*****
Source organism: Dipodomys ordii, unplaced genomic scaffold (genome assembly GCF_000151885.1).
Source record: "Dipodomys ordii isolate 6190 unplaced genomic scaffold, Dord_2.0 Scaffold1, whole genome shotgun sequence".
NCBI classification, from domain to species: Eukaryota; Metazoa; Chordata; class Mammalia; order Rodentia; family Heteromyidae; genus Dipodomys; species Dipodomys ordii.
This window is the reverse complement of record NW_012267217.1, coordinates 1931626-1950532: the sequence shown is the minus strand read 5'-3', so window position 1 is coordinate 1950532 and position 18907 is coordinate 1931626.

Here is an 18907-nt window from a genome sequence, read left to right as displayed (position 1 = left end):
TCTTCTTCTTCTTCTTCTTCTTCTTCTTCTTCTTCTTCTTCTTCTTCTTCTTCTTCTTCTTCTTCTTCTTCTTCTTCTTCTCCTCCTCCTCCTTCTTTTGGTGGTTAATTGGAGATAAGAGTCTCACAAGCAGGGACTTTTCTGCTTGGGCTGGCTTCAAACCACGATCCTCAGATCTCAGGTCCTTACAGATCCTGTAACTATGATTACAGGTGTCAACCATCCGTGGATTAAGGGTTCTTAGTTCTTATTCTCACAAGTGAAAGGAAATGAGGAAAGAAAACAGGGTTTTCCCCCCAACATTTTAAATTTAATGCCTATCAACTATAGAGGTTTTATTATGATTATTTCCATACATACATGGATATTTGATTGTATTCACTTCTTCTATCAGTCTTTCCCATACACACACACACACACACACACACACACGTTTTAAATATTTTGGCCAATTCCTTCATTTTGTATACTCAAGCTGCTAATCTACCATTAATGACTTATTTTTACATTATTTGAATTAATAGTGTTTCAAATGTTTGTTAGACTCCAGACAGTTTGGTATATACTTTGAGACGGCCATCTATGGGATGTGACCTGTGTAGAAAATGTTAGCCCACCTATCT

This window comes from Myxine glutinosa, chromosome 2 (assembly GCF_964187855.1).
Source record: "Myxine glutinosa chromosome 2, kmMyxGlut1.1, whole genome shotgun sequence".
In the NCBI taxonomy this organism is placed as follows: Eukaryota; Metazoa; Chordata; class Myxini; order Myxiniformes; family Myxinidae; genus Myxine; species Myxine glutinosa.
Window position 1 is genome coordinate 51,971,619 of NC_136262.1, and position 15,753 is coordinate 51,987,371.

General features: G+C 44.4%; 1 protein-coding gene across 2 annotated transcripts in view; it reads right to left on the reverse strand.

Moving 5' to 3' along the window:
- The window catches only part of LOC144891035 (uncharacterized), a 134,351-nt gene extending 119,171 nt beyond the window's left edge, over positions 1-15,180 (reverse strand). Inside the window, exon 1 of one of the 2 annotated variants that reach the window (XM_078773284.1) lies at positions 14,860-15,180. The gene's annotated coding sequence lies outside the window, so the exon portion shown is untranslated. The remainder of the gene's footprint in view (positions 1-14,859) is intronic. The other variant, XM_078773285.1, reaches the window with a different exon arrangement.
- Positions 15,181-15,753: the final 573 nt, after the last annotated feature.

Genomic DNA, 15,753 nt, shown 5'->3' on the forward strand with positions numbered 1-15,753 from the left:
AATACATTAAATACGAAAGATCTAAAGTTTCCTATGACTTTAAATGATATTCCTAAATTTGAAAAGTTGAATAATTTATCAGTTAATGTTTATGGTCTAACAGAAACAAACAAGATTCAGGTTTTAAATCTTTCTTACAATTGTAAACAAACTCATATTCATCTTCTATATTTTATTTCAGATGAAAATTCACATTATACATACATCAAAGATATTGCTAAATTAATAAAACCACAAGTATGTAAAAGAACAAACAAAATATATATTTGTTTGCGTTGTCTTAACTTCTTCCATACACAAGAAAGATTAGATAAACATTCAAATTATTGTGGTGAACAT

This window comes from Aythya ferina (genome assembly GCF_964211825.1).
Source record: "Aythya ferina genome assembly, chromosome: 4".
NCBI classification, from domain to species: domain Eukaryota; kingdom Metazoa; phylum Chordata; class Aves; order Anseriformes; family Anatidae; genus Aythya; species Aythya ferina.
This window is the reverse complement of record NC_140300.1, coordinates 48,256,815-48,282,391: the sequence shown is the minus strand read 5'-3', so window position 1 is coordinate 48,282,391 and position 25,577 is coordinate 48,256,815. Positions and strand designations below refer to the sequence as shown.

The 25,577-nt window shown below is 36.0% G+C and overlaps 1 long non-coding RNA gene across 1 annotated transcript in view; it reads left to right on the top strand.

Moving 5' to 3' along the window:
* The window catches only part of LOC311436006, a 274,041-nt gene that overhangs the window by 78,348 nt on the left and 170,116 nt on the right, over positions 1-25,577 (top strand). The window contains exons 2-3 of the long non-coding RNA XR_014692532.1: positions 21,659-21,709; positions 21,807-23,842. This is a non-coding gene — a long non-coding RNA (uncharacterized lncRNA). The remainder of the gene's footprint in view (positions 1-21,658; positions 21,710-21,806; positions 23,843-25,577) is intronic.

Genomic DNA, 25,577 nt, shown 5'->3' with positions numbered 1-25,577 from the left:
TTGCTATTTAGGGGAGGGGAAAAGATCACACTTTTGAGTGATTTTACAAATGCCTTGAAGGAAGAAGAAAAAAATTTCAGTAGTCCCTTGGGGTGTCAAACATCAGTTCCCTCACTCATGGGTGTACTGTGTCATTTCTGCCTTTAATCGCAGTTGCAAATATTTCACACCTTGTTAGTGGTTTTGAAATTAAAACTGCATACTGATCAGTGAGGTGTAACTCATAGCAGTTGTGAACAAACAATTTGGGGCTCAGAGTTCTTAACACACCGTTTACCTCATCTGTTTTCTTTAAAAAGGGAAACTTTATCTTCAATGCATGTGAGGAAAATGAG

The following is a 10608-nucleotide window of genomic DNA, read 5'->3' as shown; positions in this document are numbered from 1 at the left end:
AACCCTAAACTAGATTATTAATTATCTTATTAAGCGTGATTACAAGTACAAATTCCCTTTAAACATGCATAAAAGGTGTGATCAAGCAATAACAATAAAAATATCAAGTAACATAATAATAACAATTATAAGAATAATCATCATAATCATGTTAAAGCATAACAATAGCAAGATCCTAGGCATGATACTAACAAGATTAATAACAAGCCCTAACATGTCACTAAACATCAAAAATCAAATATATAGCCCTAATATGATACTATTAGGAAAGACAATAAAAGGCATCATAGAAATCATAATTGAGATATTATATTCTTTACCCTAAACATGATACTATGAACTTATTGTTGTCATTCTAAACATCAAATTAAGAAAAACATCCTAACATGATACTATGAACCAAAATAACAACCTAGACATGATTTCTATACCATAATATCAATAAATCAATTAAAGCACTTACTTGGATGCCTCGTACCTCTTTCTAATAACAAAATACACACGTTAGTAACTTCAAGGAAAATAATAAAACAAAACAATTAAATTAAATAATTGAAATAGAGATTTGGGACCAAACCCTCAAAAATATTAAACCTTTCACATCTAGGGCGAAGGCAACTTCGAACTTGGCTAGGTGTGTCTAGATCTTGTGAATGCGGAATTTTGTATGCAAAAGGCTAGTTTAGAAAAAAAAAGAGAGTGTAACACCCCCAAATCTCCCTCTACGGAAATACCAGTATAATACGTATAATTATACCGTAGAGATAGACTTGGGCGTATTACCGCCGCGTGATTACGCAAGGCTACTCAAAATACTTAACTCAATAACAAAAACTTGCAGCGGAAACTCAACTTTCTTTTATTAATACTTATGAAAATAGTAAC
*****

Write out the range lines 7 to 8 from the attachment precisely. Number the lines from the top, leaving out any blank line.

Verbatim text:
This window comes from Myxine glutinosa, chromosome 2 (assembly GCF_964187855.1).
Source record: "Myxine glutinosa chromosome 2, kmMyxGlut1.1, whole genome shotgun sequence".